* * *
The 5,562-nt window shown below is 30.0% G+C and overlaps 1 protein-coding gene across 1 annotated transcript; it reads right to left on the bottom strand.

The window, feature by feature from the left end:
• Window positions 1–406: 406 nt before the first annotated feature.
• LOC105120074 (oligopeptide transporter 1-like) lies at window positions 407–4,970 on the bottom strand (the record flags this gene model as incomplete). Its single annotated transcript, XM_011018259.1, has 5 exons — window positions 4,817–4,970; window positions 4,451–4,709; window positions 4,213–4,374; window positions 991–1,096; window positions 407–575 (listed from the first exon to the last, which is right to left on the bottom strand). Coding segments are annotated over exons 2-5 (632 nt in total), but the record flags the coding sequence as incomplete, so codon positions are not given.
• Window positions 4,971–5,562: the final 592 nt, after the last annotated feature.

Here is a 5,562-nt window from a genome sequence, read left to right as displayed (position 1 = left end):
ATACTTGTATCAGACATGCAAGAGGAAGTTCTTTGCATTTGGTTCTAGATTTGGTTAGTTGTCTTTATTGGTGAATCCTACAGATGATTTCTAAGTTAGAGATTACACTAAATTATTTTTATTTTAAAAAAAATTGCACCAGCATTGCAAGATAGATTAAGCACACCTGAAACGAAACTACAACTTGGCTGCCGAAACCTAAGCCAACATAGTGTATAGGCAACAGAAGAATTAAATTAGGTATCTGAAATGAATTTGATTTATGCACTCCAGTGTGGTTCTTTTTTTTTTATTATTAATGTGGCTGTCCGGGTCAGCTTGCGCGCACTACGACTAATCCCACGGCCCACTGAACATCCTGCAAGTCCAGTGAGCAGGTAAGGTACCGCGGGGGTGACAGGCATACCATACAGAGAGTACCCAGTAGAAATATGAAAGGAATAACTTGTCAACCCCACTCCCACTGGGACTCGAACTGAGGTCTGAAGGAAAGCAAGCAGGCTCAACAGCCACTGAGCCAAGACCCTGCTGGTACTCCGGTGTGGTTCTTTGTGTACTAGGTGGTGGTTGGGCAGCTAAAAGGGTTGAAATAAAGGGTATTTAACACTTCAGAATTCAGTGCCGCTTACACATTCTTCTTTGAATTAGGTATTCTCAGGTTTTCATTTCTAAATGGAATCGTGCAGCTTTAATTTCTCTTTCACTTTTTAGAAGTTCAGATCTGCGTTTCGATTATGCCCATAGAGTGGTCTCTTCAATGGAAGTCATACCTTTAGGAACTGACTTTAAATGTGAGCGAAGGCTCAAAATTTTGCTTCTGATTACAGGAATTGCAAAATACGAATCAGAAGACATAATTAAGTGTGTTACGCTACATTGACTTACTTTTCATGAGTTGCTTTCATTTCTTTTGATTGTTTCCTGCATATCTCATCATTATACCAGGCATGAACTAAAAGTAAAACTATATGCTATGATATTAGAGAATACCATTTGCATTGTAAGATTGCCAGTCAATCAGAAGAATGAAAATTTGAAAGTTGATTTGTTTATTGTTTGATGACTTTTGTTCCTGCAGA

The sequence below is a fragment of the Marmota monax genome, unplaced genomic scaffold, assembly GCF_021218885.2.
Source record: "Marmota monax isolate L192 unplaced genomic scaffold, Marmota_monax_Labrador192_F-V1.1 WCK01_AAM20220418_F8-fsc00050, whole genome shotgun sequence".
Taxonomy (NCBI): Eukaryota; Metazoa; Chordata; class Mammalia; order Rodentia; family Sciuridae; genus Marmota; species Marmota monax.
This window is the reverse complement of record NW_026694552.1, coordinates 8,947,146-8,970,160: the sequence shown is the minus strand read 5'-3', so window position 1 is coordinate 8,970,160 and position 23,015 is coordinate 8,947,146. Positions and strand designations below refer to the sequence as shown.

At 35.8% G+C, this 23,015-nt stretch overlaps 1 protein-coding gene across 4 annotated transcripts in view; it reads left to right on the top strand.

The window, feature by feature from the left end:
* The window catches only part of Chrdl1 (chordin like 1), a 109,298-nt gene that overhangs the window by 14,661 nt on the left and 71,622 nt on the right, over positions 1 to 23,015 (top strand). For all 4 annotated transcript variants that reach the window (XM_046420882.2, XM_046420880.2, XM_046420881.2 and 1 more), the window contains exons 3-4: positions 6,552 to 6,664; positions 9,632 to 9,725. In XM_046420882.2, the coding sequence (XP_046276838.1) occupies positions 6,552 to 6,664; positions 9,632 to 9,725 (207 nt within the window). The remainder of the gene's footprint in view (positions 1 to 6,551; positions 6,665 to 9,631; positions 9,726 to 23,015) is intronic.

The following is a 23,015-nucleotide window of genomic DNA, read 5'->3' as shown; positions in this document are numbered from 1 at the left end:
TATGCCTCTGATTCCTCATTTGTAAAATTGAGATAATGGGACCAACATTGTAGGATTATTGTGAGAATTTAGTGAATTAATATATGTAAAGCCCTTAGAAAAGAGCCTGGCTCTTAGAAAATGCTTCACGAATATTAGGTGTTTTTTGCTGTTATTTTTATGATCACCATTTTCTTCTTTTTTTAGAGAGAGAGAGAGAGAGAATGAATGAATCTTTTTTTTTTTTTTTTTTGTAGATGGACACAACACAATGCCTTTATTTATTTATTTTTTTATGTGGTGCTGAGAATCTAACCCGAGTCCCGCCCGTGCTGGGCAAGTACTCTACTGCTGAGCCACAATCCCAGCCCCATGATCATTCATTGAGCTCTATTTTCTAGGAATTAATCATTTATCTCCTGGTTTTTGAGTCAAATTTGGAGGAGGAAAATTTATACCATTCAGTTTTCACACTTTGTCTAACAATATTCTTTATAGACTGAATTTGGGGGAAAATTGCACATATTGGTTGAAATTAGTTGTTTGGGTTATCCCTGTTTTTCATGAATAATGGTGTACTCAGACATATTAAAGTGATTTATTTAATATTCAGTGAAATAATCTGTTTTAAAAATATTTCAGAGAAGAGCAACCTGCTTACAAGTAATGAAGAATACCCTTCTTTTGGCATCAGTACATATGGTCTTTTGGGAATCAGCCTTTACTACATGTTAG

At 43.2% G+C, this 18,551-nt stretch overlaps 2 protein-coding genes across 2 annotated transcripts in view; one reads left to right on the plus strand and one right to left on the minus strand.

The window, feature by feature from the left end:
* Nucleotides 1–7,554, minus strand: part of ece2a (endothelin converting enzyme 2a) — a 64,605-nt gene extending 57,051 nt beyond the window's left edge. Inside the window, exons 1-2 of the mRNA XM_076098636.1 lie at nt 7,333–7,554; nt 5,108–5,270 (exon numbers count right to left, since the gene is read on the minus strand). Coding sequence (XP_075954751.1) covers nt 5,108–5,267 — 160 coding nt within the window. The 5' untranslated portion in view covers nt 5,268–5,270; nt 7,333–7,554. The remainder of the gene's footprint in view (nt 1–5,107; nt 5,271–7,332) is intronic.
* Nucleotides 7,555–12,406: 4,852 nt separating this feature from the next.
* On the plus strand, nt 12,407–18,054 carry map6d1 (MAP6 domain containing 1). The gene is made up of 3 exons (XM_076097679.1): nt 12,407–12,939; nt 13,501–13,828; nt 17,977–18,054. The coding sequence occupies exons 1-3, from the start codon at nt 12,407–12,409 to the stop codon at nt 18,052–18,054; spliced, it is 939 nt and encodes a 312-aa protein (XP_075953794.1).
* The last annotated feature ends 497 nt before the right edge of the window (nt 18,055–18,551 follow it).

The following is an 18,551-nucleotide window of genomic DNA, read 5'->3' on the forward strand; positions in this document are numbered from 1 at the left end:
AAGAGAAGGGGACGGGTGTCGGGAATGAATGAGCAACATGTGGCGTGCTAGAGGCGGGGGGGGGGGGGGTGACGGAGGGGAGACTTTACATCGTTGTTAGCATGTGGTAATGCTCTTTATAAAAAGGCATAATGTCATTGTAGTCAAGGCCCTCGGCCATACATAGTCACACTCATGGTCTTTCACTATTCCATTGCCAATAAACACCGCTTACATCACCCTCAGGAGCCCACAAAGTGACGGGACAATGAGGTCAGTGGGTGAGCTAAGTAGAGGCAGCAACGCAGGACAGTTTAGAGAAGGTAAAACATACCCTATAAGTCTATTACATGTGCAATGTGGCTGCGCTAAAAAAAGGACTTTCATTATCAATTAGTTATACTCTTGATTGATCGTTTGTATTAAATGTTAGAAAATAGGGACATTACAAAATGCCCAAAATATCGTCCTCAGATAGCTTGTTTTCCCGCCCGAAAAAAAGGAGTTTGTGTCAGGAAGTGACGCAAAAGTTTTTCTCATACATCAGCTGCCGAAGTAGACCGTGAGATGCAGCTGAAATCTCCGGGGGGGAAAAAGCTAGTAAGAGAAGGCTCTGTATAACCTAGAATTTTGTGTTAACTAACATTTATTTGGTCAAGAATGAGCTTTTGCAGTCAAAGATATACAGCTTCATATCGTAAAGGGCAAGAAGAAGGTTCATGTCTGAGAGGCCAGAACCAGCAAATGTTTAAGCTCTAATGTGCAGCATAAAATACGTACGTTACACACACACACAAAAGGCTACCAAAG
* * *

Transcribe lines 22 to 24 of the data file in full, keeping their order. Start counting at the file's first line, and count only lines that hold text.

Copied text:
* The last annotated feature ends 497 nt before the right edge of the window (nt 18,055–18,551 follow it).

The following is an 18,551-nucleotide window of genomic DNA, read 5'->3' on the forward strand; positions in this document are numbered from 1 at the left end:
AAGAGAAGGGGACGGGTGTCGGGAATGAATGAGCAACATGTGGCGTGCTAGAGGCGGGGGGGGGGGGGGTGACGGAGGGGAGACTTTACATCGTTGTTAGCATGTGGTAATGCTCTTTATAAAAAGGCATAATGTCATTGTAGTCAAGGCCCTCGGCCATACATAGTCACACTCATGGTCTTTCACTATTCCATTGCCAATAAACACCGCTTACATCACCCTCAGGAGCCCACAAAGTGACGGGACAATGAGGTCAGTGGGTGAGCTAAGTAGAGGCAGCAACGCAGGACAGTTTAGAGAAGGTAAAACATACCCTATAAGTCTATTACATGTGCAATGTGGCTGCGCTAAAAAAAGGACTTTCATTATCAATTAGTTATACTCTTGATTGATCGTTTGTATTAAATGTTAGAAAATAGGGACATTACAAAATGCCCAAAATATCGTCCTCAGATAGCTTGTTTTCCCGCCCGAAAAAAAGGAGTTTGTGTCAGGAAGTGACGCAAAAGTTTTTCTCATACATCAGCTGCCGAAGTAGACCGTGAGATGCAGCTGAAATCTCCGGGGGGGAAAAAGCTAGTAAGAGAAGGCTCTGTATAACCTAGAATTTTGTGTTAACTAACATTTATTTGGTCAAGAATGAGCTTTTGCAGTCAAAGATATACAGCTTCATATCGTAAAGGGCAAGAAGAAGGTTCATGTCTGAGAGGCCAGAACCAGCAAATGTTTAAGCTCTAATGTGCAGCATAAAATACGTACGTTACACACACACACAAAAGGCTACCAAAG